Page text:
Abu Dhabi (united Arab Emirates) / Nairobi — How many mangroves does it take to offset a transatlantic flight? What consumer actions can we take to reduce damage to rainforests?
Answers to these questions and many more are provided by a new iPhone application launched by the United Nations Environment Programme (UNEP) at the Eye on Earth summit in Abu Dhabi today.
The UNEP application draws attention to the critical role played by ecosystems such as salt marshes, mangroves, tropical forests and seagrasses in tackling climate change.
Users of the application can calculate their personal carbon footprint for journeys taken by air, train or road. They will then be shown the equivalent area of a particular ecosystem (such as a tropical forest) that can store this amount of carbon dioxide.
The free iPhone application, named Blue and REDD Carbon, is already available online in English, Arabic, Chinese, French, Japanese, Russian and Spanish.
Blue and REDD Carbon
The iPhone application provides users with in-depth information on the vital role of coastal and terrestrial ecosystems in both storing and sequestering carbon.
Residents of Sega browse after the launch of Sega Silicon Valley Community ICT centre in Ugenya district.
The Blue Carbon concept aims to promote better management of coastal ecosystems such as mangrove forests, seagrass meadows, saltwater marshlands, which serve as vital ‘carbon sinks’, and can store, in the case of mangrove forests, up to 1,900 tons of carbon dioxide per hectare.
Information on other key climate initiatives, such as Reducing Emissions from Deforestation and Forest Degradation (REDD) is provided.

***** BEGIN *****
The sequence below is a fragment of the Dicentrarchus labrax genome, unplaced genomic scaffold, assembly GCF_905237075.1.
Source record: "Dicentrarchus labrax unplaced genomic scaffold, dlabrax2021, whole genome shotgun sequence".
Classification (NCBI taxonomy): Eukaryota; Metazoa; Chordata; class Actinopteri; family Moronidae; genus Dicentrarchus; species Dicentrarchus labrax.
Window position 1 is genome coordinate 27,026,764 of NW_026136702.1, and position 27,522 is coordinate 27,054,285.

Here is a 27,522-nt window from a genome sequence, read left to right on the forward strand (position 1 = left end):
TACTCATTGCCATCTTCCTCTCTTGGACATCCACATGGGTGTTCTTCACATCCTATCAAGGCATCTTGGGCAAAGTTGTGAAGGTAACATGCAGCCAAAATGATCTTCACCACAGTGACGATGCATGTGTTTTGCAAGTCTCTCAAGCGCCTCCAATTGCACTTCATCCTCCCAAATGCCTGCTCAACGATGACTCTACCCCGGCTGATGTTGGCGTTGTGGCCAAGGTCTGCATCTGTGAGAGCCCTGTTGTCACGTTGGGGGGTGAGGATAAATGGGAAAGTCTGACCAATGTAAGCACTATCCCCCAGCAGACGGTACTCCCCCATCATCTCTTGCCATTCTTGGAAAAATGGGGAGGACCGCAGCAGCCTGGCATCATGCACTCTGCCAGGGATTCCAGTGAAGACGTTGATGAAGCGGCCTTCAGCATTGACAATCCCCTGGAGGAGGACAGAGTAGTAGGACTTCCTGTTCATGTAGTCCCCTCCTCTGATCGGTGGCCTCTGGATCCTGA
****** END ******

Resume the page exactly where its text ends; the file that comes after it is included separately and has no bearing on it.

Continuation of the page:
The UNEP application also highlights the valuable natural services provided by ecosystems, such as the protection of shorelines from storms, support for fisheries and provision of materials such as timber and medicine.
According to UNEP’s Forests in a Green Economy report, released earlier this year, forest ecosystems provide more than a billion people with incomes and employment and contribute approximately US$ 468 billion to the global economy. Equatorial rainforests also contain around half of all plant and animal species known on Earth.
Yet many of these vital ecosystems are disappearing at an alarming rate, due to deforestation, pollution from agricultural run-off, water diversion and other factors.
The Blue and REDD Carbon application provides a variety of suggestions and guidelines to show how individual actions (such as buying sustainably-sourced fish) can help limit the environmental degradation of coastal and terrestrial ecosystems.
One UN Pavilion at Eye on Earth
The application was launched during the official opening of the One UN Pavillion at the Eye on Earth Summit in Abu Dhabi. The four-day event, organized by the Abu Dhabi Global Environmental Data Initiative (AGEDI) and hosted by the Abu Dhabi Environment Agency in partnership with UNEP, brings together experts from the worlds of philanthropy, business, government, data engineering and technology to address issues around access to environmental data and knowledge.
The summit is set to deliver a declaration towards the United Nations Conference on Sutainable Development (Rio+20), which will be held in Brazil in June 2012.
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The One UN Pavillion at Eye on Earth will display information illustrating the work of the United Nations in the area of environmental data and its application in a wide variety of settings, such as environmental assessment work, humanitarian responses and peace building. Interactive exhibits will present visitors with a wide variety of scientific data on climate change, hazardous wastes and substances, ecosystems management and other topics.
The Global Pulse, the UN Secretary-General’s technology for development initiative, will also be highlighted. Global Pulse functions as an innovation laboratory, bringing together expertise from UN agencies, governments, academia, and the private sector to research, develop, test and share tools and approaches for harnessing real-time data for more effective and efficient policy action.
Source: United Nations Environment Programme – 15 Dec 2011